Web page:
One billion dollars of electronic warfare tech will be amping up the Growler fighter jet.
This week, the U.S. Navy awarded a $1 billion contract to Raytheon to build the Next Generation Jammer (NGJ). Chosen to replace the legacy ALQ-99 systems used on the EA-18G Growler, the NGJ is a cutting-edge electronic attack smart pod that will take the already-impressive Growler capabilities to an unprecedented level.
The NGJ will play a vital role in staying ahead of adversaries’ capabilities. The tech will give the US military even greater power, further enhanced precision, and a faster response time for electronic attack and electronic warfare counter-measures.
To help thwart adversaries from targeting them, US forces can deploy jammers, making aircraft and troops “invisible” to enemy tech. Preventing detection enables effective strikes and helps keep American fighters safe.
Jammers can also even be used to create phantom aircraft to mislead enemy forces into believing other aircraft are in the air.
The NGJ will enhance what is arguably the most advanced airborne electronic attack aircraft in the world: the EA-18G Growler. The Growler regularly provides tactical jamming and electronic protection to U.S. military forces and allies around the world.
A variant of the F/A-18F Super Hornet, the aircraft combines electronic attack with fighter aircraft speed and maneuverability. Typically crewed with one pilot and one weapon systems officer, Growler can reach speeds of 1190 mph.
Ahead of ground, maritime, and other aircraft teams, Growler can enter the fight first, unleashing a devastating electronic attack. Using electronic attack tech, the aircraft can suppress enemy air and ground defenses.
By jamming enemy radar, the Growler helps both air crews and ground strike teams to reach their target without being detected.
In addition to jamming the adversary’s communications over a broad frequency range, the ALQ-227 Communications Countermeasures Set also allows the Growler to locate, record, and play back enemy transmissions.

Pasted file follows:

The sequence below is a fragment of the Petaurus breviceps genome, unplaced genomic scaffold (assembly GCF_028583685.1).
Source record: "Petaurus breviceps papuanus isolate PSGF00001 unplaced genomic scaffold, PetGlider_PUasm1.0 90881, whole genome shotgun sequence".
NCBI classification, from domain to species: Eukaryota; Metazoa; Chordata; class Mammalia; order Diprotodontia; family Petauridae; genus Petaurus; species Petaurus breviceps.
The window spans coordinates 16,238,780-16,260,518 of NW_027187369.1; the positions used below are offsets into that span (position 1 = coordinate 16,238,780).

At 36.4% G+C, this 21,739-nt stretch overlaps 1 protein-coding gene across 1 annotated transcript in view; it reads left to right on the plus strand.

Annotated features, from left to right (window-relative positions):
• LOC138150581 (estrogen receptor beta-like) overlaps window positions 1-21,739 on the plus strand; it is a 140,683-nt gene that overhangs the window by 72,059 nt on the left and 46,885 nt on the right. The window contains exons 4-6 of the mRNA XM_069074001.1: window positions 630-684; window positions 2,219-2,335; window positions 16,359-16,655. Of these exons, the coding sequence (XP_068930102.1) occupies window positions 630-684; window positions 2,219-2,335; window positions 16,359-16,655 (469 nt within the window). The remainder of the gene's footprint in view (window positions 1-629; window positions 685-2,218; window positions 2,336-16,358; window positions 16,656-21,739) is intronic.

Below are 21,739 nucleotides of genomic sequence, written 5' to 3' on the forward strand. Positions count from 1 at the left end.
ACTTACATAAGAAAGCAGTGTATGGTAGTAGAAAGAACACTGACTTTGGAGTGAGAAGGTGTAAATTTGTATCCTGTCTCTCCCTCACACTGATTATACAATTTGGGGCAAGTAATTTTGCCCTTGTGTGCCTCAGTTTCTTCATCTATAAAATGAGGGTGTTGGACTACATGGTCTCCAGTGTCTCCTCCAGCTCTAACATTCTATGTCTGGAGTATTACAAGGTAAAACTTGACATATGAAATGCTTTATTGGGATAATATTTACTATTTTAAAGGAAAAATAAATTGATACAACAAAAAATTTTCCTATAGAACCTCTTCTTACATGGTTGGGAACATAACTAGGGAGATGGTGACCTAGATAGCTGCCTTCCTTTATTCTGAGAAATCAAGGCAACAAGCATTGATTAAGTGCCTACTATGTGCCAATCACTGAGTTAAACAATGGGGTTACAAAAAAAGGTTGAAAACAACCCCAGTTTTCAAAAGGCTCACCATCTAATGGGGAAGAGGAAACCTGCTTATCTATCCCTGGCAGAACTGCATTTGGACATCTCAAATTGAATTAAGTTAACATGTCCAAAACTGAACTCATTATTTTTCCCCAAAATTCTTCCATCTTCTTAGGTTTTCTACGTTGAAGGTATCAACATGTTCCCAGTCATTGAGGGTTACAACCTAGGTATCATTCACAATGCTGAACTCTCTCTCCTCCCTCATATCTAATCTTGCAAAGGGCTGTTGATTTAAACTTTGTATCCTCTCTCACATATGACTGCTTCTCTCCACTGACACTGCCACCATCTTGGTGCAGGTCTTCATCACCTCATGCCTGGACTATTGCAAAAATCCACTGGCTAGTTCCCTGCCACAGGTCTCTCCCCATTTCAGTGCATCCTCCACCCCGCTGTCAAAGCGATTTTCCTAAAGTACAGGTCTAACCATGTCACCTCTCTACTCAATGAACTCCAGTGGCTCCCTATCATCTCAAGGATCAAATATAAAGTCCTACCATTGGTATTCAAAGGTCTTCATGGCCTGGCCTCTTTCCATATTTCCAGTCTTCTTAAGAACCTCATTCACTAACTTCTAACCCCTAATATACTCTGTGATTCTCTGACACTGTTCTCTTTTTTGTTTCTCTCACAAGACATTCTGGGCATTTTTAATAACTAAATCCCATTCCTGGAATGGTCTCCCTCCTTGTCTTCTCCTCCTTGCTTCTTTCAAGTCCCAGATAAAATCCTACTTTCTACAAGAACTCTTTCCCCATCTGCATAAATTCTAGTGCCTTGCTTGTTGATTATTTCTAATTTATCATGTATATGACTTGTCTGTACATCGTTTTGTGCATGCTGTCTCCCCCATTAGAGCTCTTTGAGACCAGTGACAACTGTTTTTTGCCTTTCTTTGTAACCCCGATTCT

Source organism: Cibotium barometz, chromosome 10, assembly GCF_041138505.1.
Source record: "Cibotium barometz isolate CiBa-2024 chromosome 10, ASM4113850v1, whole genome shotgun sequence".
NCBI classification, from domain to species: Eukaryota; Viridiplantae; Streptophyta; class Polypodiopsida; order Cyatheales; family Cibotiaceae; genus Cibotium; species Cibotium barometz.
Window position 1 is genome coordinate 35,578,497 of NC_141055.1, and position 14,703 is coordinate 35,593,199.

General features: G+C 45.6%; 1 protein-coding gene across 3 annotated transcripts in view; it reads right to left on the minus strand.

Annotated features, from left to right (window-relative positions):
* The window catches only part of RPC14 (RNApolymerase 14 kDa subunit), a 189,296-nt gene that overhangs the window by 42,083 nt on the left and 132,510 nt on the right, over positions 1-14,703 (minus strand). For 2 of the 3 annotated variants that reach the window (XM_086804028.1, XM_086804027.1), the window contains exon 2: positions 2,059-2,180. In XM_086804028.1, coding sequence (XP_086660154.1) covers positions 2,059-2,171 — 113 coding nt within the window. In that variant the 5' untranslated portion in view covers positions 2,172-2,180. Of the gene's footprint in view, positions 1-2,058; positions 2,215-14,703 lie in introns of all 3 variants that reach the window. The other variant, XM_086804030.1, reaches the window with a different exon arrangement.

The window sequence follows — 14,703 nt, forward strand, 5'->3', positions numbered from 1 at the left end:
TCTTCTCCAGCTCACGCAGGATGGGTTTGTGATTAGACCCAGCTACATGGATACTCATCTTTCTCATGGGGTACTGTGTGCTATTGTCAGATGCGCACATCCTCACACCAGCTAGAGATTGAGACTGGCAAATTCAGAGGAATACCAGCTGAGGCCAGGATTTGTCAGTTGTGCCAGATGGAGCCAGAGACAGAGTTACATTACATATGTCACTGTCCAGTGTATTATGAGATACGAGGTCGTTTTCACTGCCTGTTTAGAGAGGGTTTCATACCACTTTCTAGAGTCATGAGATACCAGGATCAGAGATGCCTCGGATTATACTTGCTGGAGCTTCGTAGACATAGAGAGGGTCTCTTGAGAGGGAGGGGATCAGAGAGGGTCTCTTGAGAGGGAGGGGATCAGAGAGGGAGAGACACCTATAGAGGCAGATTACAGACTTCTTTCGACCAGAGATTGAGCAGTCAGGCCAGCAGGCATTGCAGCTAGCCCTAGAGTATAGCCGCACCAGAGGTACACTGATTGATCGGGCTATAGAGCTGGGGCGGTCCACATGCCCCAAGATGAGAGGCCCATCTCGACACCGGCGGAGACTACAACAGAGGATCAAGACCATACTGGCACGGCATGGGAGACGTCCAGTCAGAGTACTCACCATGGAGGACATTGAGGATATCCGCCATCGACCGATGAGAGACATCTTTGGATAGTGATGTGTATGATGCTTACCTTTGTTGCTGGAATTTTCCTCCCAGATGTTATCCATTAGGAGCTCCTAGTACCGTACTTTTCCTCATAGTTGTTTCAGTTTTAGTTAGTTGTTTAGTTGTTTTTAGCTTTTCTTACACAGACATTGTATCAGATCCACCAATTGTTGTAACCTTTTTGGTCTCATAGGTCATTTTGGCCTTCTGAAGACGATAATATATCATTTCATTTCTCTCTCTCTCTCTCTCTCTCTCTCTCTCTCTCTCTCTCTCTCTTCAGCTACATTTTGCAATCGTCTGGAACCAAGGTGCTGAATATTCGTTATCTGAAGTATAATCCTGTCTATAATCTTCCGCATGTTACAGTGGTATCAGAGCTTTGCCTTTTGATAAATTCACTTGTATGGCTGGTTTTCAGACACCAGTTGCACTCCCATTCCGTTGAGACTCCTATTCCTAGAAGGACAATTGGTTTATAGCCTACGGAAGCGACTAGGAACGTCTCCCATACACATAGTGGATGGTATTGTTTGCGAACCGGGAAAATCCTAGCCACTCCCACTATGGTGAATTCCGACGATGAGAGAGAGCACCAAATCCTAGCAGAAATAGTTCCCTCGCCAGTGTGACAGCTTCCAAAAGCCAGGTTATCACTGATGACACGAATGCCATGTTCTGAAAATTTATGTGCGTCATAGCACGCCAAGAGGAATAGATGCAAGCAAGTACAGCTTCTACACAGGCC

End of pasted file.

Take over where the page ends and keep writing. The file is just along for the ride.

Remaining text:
US forces need to work in heavily jammed environments. The Growler can unleash its Interference Cancellation System to defeat the jamming systems and ensure uninterrupted radio communications for ground, maritime, and air forces.
Equipped with AIM-120 Advanced Medium-Range Air-to-Air Missiles, the Growler can protect itself as well as attack enemy aircraft.
How does it work?
Electronic warfare capabilities are shrouded in secrecy and the NGJ is no exception.
In electronic warfare, radio waves, laser light or other directed energy are weaponized to disrupt, disable, or confuse the enemy's electronics. This type of capability also allows US forces to sense incoming missile radar, listen to adversaries’ radio signals, and more.
Very few details have emerged about the NGJ, but here’s what we know. NGJ will involve a combination of agile, high-powered beam-jamming techniques together with truly next gen solid-state electronics. Many of the Growler’s jamming capabilities fit in the gun bay and in two wingtip pods.
The military will receive 14 Growler aeromechanical pods for airworthiness certification as well as 15 Engineering Development Model pods for mission systems testing and qualification from Raytheon.
The Navy is aiming for operational capability in 2021.
Allison Barrie consults at the highest levels of defense, has travelled to more than 70 countries, is a lawyer with four postgraduate degrees and now the author of the new book "Future Weapons: Access Granted" covering invisible tanks through to thought-controlled fighter jets. You can click here for more information on FOX Firepower columnist and host Allison Barrie and you can follow her on Twitter @allison_barrie.